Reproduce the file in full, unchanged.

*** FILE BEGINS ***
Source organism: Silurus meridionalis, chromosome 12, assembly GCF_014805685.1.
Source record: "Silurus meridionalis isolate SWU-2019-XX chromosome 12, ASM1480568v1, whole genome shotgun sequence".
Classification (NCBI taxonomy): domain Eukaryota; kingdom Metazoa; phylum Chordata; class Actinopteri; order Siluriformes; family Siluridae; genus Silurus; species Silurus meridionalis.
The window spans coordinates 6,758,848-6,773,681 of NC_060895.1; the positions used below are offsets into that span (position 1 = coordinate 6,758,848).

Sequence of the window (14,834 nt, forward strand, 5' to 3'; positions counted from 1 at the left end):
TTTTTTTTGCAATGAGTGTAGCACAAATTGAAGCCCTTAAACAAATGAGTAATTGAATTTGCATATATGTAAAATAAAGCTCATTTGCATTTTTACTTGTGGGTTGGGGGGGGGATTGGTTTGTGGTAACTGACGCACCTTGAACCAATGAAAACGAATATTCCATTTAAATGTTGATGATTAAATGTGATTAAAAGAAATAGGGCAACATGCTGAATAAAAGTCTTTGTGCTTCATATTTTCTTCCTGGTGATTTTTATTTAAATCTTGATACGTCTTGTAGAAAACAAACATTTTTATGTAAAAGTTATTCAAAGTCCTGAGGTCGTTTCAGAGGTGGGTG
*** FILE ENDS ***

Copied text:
Source organism: Silurus meridionalis, chromosome 12, assembly GCF_014805685.1.
Source record: "Silurus meridionalis isolate SWU-2019-XX chromosome 12, ASM1480568v1, whole genome shotgun sequence".
Classification (NCBI taxonomy): domain Eukaryota; kingdom Metazoa; phylum Chordata; class Actinopteri; order Siluriformes; family Siluridae; genus Silurus; species Silurus meridionalis.
The window spans coordinates 6,758,848-6,773,681 of NC_060895.1; the positions used below are offsets into that span (position 1 = coordinate 6,758,848).

Sequence of the window (14,834 nt, forward strand, 5' to 3'; positions counted from 1 at the left end):
TTTTTTTTGCAATGAGTGTAGCACAAATTGAAGCCCTTAAACAAATGAGTAATTGAATTTGCATATATGTAAAATAAAGCTCATTTGCATTTTTACTTGTGGGTTGGGGGGGGGATTGGTTTGTGGTAACTGACGCACCTTGAACCAATGAAAACGAATATTCCATTTAAATGTTGATGATTAAATGTGATTAAAAGAAATAGGGCAACATGCTGAATAAAAGTCTTTGTGCTTCATATTTTCTTCCTGGTGATTTTTATTTAAATCTTGATACGTCTTGTAGAAAACAAACATTTTTATGTAAAAGTTATTCAAAGTCCTGAGGTCGTTTCAGAGGTGGGTG